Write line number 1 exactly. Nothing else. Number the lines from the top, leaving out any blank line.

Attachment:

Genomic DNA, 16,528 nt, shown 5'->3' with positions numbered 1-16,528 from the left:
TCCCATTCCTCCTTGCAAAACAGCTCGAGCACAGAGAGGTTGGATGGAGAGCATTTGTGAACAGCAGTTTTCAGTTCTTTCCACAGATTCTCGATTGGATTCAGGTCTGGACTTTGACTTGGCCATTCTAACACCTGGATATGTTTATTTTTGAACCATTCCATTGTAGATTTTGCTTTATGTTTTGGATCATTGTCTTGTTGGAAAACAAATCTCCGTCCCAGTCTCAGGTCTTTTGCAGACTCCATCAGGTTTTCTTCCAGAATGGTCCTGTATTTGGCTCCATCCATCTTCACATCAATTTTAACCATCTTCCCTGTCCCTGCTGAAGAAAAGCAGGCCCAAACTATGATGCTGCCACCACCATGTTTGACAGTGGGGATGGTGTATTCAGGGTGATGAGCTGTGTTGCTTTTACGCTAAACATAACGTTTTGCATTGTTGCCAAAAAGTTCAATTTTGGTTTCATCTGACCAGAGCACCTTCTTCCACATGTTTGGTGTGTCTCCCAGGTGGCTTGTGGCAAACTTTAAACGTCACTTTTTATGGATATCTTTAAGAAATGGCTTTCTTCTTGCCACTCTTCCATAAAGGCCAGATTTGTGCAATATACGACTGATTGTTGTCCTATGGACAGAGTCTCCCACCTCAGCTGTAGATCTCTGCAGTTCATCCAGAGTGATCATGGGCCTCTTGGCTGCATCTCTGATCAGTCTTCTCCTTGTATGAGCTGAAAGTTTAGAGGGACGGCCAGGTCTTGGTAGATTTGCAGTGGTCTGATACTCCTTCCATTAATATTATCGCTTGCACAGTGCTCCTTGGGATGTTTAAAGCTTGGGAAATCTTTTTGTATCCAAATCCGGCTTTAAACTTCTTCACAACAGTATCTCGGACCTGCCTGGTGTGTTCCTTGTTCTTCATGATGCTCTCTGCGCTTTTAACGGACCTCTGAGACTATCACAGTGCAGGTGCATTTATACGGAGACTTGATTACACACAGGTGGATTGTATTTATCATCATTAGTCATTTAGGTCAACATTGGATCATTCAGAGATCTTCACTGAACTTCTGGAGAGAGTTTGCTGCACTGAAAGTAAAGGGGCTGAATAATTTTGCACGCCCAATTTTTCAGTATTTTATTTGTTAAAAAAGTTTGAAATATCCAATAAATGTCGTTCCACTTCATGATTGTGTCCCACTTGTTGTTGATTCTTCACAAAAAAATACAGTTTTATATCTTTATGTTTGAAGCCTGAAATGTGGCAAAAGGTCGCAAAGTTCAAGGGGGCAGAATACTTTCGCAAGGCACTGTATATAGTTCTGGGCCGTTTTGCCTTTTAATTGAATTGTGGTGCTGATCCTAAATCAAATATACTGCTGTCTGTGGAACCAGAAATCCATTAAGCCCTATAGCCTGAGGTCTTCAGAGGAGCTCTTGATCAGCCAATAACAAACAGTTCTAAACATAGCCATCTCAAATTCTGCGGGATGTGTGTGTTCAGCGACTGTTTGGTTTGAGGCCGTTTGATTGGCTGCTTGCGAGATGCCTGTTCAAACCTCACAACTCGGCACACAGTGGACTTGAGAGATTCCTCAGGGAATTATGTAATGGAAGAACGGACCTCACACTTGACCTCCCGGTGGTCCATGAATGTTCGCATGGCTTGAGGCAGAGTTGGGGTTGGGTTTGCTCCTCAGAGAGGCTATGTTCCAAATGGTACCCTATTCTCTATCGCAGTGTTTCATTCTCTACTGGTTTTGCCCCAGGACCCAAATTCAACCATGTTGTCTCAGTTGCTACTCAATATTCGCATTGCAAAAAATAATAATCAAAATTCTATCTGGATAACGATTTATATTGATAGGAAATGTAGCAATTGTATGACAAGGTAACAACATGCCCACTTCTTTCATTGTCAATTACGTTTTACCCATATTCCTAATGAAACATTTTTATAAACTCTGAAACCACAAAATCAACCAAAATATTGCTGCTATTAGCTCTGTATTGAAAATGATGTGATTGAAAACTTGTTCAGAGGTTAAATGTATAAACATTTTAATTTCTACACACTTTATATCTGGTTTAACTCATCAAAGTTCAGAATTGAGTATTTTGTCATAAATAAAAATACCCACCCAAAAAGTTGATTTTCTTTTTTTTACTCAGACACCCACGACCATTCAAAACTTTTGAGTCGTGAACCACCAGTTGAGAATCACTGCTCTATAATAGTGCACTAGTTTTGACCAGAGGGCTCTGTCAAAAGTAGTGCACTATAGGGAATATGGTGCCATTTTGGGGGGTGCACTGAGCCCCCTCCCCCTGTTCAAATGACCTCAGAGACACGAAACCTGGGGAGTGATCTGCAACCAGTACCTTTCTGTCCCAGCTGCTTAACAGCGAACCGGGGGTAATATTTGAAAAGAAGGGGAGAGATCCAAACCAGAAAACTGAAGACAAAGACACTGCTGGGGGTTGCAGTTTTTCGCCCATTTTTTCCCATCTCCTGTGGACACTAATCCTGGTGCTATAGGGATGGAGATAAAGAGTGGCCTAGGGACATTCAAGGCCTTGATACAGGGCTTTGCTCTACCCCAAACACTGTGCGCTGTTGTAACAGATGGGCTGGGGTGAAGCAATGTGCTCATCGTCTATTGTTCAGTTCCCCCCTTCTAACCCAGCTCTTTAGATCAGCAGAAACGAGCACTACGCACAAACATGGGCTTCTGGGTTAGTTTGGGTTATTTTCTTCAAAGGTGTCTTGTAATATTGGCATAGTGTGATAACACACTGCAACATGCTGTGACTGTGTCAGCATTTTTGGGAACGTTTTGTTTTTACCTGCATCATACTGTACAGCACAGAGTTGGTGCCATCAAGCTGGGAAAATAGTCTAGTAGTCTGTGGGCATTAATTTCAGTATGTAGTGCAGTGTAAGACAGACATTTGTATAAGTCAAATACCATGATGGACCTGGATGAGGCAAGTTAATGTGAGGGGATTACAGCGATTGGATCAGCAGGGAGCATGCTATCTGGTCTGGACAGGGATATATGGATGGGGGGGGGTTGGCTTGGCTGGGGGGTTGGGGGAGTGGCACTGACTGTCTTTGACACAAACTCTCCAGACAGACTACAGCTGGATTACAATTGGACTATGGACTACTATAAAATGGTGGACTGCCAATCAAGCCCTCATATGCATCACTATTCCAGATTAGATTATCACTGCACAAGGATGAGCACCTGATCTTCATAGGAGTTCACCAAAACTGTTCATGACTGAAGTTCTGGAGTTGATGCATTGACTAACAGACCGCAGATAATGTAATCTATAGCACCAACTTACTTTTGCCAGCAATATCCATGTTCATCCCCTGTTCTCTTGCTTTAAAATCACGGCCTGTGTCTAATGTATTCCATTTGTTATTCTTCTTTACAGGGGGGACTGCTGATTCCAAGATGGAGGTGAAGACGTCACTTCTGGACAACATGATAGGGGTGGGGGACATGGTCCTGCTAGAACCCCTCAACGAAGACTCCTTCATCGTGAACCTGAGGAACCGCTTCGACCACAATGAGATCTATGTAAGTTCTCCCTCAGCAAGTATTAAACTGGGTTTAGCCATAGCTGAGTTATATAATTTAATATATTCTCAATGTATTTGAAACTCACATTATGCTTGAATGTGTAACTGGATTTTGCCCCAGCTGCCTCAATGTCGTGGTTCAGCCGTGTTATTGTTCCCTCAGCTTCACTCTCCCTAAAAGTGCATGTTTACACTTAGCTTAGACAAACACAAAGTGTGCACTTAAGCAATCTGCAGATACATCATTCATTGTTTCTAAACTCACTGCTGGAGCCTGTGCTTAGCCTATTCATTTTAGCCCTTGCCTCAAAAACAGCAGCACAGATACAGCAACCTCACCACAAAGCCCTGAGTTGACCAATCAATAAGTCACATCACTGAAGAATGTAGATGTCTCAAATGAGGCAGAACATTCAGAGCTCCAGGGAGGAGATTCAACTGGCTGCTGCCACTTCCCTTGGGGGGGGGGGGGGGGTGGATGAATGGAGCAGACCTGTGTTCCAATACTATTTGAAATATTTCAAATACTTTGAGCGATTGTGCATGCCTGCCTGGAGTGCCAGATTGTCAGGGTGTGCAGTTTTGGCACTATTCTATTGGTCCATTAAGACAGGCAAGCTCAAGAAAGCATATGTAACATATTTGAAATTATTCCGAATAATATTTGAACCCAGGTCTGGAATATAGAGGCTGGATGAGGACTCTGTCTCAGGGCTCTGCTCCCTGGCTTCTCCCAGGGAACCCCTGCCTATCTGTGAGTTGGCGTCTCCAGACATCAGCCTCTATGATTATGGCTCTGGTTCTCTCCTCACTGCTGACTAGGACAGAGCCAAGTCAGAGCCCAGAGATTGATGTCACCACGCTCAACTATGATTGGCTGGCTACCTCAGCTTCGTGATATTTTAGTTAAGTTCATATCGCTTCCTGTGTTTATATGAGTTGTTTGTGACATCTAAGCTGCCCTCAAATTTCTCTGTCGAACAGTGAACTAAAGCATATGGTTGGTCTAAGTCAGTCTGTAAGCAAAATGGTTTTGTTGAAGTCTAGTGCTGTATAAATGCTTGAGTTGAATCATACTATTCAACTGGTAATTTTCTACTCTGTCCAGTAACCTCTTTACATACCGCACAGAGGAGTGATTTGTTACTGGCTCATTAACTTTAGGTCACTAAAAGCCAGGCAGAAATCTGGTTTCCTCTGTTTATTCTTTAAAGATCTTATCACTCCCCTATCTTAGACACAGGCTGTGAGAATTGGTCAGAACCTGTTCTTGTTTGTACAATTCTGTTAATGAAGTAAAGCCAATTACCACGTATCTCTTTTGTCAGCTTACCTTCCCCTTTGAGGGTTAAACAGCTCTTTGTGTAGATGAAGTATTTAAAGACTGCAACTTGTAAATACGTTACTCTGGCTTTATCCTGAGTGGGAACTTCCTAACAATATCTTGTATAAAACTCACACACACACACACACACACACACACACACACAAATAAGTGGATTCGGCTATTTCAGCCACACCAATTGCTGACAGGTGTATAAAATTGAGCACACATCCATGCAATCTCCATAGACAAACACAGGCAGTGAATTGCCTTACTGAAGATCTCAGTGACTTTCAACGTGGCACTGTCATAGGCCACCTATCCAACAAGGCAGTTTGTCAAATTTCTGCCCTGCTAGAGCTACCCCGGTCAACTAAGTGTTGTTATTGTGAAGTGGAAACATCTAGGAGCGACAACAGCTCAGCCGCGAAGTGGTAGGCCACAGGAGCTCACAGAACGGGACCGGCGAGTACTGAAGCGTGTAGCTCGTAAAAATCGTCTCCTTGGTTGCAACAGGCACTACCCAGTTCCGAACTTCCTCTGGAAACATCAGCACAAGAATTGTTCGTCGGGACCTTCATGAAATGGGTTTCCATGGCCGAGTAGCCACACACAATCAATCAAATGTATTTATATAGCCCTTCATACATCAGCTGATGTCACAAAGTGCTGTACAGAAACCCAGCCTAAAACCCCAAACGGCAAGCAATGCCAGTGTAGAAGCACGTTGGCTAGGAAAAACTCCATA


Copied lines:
Genomic DNA, 16,528 nt, shown 5'->3' with positions numbered 1-16,528 from the left: